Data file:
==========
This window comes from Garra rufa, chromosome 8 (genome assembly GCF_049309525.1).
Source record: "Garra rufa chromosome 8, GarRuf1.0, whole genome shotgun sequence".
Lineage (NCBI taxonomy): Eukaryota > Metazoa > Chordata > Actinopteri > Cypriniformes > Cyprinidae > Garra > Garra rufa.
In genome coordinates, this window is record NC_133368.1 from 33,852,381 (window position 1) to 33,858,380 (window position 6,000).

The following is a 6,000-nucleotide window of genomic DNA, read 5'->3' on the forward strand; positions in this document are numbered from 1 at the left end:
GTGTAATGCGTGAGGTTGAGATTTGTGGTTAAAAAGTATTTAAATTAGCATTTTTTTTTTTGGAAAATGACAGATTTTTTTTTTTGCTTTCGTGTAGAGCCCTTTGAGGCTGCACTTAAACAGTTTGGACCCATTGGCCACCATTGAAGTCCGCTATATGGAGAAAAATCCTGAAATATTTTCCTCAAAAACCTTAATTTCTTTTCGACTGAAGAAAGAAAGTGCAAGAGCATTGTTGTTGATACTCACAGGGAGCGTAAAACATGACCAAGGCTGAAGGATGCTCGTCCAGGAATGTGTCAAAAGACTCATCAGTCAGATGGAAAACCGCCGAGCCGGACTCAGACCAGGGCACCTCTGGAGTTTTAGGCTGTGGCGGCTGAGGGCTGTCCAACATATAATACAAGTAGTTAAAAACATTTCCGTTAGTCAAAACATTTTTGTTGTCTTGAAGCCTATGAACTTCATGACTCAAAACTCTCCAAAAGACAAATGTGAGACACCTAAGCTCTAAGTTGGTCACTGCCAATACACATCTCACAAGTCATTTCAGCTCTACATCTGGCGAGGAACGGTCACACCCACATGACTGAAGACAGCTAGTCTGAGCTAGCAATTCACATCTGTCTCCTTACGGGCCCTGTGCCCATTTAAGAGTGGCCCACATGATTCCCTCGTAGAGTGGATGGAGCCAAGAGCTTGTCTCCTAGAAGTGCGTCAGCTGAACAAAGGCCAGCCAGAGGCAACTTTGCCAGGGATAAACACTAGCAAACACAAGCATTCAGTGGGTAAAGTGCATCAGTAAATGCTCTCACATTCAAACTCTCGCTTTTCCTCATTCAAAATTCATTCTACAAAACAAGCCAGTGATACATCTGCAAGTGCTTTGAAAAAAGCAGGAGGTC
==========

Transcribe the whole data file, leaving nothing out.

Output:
This window comes from Garra rufa, chromosome 8 (genome assembly GCF_049309525.1).
Source record: "Garra rufa chromosome 8, GarRuf1.0, whole genome shotgun sequence".
Lineage (NCBI taxonomy): Eukaryota > Metazoa > Chordata > Actinopteri > Cypriniformes > Cyprinidae > Garra > Garra rufa.
In genome coordinates, this window is record NC_133368.1 from 33,852,381 (window position 1) to 33,858,380 (window position 6,000).

The following is a 6,000-nucleotide window of genomic DNA, read 5'->3' on the forward strand; positions in this document are numbered from 1 at the left end:
GTGTAATGCGTGAGGTTGAGATTTGTGGTTAAAAAGTATTTAAATTAGCATTTTTTTTTTTGGAAAATGACAGATTTTTTTTTTTGCTTTCGTGTAGAGCCCTTTGAGGCTGCACTTAAACAGTTTGGACCCATTGGCCACCATTGAAGTCCGCTATATGGAGAAAAATCCTGAAATATTTTCCTCAAAAACCTTAATTTCTTTTCGACTGAAGAAAGAAAGTGCAAGAGCATTGTTGTTGATACTCACAGGGAGCGTAAAACATGACCAAGGCTGAAGGATGCTCGTCCAGGAATGTGTCAAAAGACTCATCAGTCAGATGGAAAACCGCCGAGCCGGACTCAGACCAGGGCACCTCTGGAGTTTTAGGCTGTGGCGGCTGAGGGCTGTCCAACATATAATACAAGTAGTTAAAAACATTTCCGTTAGTCAAAACATTTTTGTTGTCTTGAAGCCTATGAACTTCATGACTCAAAACTCTCCAAAAGACAAATGTGAGACACCTAAGCTCTAAGTTGGTCACTGCCAATACACATCTCACAAGTCATTTCAGCTCTACATCTGGCGAGGAACGGTCACACCCACATGACTGAAGACAGCTAGTCTGAGCTAGCAATTCACATCTGTCTCCTTACGGGCCCTGTGCCCATTTAAGAGTGGCCCACATGATTCCCTCGTAGAGTGGATGGAGCCAAGAGCTTGTCTCCTAGAAGTGCGTCAGCTGAACAAAGGCCAGCCAGAGGCAACTTTGCCAGGGATAAACACTAGCAAACACAAGCATTCAGTGGGTAAAGTGCATCAGTAAATGCTCTCACATTCAAACTCTCGCTTTTCCTCATTCAAAATTCATTCTACAAAACAAGCCAGTGATACATCTGCAAGTGCTTTGAAAAAAGCAGGAGGTC